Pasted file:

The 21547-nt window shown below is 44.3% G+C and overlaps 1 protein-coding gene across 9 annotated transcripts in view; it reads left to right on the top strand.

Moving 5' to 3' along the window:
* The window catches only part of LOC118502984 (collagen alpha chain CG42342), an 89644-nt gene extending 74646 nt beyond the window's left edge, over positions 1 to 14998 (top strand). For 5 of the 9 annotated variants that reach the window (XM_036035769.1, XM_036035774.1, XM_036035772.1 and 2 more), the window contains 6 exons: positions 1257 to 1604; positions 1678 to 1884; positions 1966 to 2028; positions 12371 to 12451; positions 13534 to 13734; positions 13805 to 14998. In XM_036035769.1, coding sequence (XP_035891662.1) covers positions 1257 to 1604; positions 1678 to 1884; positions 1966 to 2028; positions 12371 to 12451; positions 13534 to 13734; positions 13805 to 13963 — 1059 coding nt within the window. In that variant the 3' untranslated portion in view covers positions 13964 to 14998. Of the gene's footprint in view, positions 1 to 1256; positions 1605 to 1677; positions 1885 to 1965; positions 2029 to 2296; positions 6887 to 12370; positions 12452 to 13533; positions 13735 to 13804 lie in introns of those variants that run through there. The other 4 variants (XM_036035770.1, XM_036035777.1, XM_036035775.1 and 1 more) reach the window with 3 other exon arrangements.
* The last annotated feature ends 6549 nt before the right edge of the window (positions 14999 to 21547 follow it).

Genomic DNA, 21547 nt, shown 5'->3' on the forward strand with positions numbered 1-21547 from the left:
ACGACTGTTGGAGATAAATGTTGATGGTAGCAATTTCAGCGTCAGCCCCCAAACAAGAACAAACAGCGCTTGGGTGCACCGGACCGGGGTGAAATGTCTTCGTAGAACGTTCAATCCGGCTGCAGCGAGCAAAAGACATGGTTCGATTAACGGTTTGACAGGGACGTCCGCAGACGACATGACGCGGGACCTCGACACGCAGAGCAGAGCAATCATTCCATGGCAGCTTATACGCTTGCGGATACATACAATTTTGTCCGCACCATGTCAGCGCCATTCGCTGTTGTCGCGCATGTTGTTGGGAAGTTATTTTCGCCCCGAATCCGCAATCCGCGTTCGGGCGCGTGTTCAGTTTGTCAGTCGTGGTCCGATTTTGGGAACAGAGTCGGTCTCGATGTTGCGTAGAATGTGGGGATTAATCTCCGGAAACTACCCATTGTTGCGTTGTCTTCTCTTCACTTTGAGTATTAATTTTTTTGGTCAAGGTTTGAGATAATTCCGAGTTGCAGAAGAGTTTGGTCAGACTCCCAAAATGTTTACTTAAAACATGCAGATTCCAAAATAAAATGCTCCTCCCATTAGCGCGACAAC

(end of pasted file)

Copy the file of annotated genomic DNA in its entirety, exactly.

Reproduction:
The 21547-nt window shown below is 44.3% G+C and overlaps 1 protein-coding gene across 9 annotated transcripts in view; it reads left to right on the top strand.

Moving 5' to 3' along the window:
* The window catches only part of LOC118502984 (collagen alpha chain CG42342), an 89644-nt gene extending 74646 nt beyond the window's left edge, over positions 1 to 14998 (top strand). For 5 of the 9 annotated variants that reach the window (XM_036035769.1, XM_036035774.1, XM_036035772.1 and 2 more), the window contains 6 exons: positions 1257 to 1604; positions 1678 to 1884; positions 1966 to 2028; positions 12371 to 12451; positions 13534 to 13734; positions 13805 to 14998. In XM_036035769.1, coding sequence (XP_035891662.1) covers positions 1257 to 1604; positions 1678 to 1884; positions 1966 to 2028; positions 12371 to 12451; positions 13534 to 13734; positions 13805 to 13963 — 1059 coding nt within the window. In that variant the 3' untranslated portion in view covers positions 13964 to 14998. Of the gene's footprint in view, positions 1 to 1256; positions 1605 to 1677; positions 1885 to 1965; positions 2029 to 2296; positions 6887 to 12370; positions 12452 to 13533; positions 13735 to 13804 lie in introns of those variants that run through there. The other 4 variants (XM_036035770.1, XM_036035777.1, XM_036035775.1 and 1 more) reach the window with 3 other exon arrangements.
* The last annotated feature ends 6549 nt before the right edge of the window (positions 14999 to 21547 follow it).

Genomic DNA, 21547 nt, shown 5'->3' on the forward strand with positions numbered 1-21547 from the left:
ACGACTGTTGGAGATAAATGTTGATGGTAGCAATTTCAGCGTCAGCCCCCAAACAAGAACAAACAGCGCTTGGGTGCACCGGACCGGGGTGAAATGTCTTCGTAGAACGTTCAATCCGGCTGCAGCGAGCAAAAGACATGGTTCGATTAACGGTTTGACAGGGACGTCCGCAGACGACATGACGCGGGACCTCGACACGCAGAGCAGAGCAATCATTCCATGGCAGCTTATACGCTTGCGGATACATACAATTTTGTCCGCACCATGTCAGCGCCATTCGCTGTTGTCGCGCATGTTGTTGGGAAGTTATTTTCGCCCCGAATCCGCAATCCGCGTTCGGGCGCGTGTTCAGTTTGTCAGTCGTGGTCCGATTTTGGGAACAGAGTCGGTCTCGATGTTGCGTAGAATGTGGGGATTAATCTCCGGAAACTACCCATTGTTGCGTTGTCTTCTCTTCACTTTGAGTATTAATTTTTTTGGTCAAGGTTTGAGATAATTCCGAGTTGCAGAAGAGTTTGGTCAGACTCCCAAAATGTTTACTTAAAACATGCAGATTCCAAAATAAAATGCTCCTCCCATTAGCGCGACAAC